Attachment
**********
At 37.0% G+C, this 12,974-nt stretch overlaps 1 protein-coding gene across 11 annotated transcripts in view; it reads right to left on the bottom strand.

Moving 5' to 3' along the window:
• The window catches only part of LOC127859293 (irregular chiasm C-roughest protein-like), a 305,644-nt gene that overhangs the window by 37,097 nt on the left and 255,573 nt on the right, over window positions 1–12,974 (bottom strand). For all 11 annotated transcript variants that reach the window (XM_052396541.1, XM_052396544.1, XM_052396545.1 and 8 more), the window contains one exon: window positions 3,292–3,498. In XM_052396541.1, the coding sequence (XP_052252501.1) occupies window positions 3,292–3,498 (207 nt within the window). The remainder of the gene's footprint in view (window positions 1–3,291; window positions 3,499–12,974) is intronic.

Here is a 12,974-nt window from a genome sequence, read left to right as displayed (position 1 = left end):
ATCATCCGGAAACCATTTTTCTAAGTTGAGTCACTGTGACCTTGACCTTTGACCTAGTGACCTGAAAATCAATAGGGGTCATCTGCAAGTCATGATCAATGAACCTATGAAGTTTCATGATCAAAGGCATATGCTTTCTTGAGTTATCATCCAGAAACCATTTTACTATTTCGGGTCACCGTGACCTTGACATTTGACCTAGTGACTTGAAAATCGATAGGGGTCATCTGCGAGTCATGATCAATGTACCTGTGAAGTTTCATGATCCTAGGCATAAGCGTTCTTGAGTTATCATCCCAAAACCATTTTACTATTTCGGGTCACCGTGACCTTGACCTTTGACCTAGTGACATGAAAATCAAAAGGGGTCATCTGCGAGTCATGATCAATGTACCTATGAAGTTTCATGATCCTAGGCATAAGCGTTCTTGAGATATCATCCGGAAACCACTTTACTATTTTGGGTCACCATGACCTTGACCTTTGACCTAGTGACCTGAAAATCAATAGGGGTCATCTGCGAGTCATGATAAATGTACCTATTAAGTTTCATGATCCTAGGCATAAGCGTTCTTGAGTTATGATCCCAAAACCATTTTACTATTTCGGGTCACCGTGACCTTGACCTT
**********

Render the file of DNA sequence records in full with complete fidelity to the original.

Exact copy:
At 37.0% G+C, this 12,974-nt stretch overlaps 1 protein-coding gene across 11 annotated transcripts in view; it reads right to left on the bottom strand.

Moving 5' to 3' along the window:
• The window catches only part of LOC127859293 (irregular chiasm C-roughest protein-like), a 305,644-nt gene that overhangs the window by 37,097 nt on the left and 255,573 nt on the right, over window positions 1–12,974 (bottom strand). For all 11 annotated transcript variants that reach the window (XM_052396541.1, XM_052396544.1, XM_052396545.1 and 8 more), the window contains one exon: window positions 3,292–3,498. In XM_052396541.1, the coding sequence (XP_052252501.1) occupies window positions 3,292–3,498 (207 nt within the window). The remainder of the gene's footprint in view (window positions 1–3,291; window positions 3,499–12,974) is intronic.

Here is a 12,974-nt window from a genome sequence, read left to right as displayed (position 1 = left end):
ATCATCCGGAAACCATTTTTCTAAGTTGAGTCACTGTGACCTTGACCTTTGACCTAGTGACCTGAAAATCAATAGGGGTCATCTGCAAGTCATGATCAATGAACCTATGAAGTTTCATGATCAAAGGCATATGCTTTCTTGAGTTATCATCCAGAAACCATTTTACTATTTCGGGTCACCGTGACCTTGACATTTGACCTAGTGACTTGAAAATCGATAGGGGTCATCTGCGAGTCATGATCAATGTACCTGTGAAGTTTCATGATCCTAGGCATAAGCGTTCTTGAGTTATCATCCCAAAACCATTTTACTATTTCGGGTCACCGTGACCTTGACCTTTGACCTAGTGACATGAAAATCAAAAGGGGTCATCTGCGAGTCATGATCAATGTACCTATGAAGTTTCATGATCCTAGGCATAAGCGTTCTTGAGATATCATCCGGAAACCACTTTACTATTTTGGGTCACCATGACCTTGACCTTTGACCTAGTGACCTGAAAATCAATAGGGGTCATCTGCGAGTCATGATAAATGTACCTATTAAGTTTCATGATCCTAGGCATAAGCGTTCTTGAGTTATGATCCCAAAACCATTTTACTATTTCGGGTCACCGTGACCTTGACCTT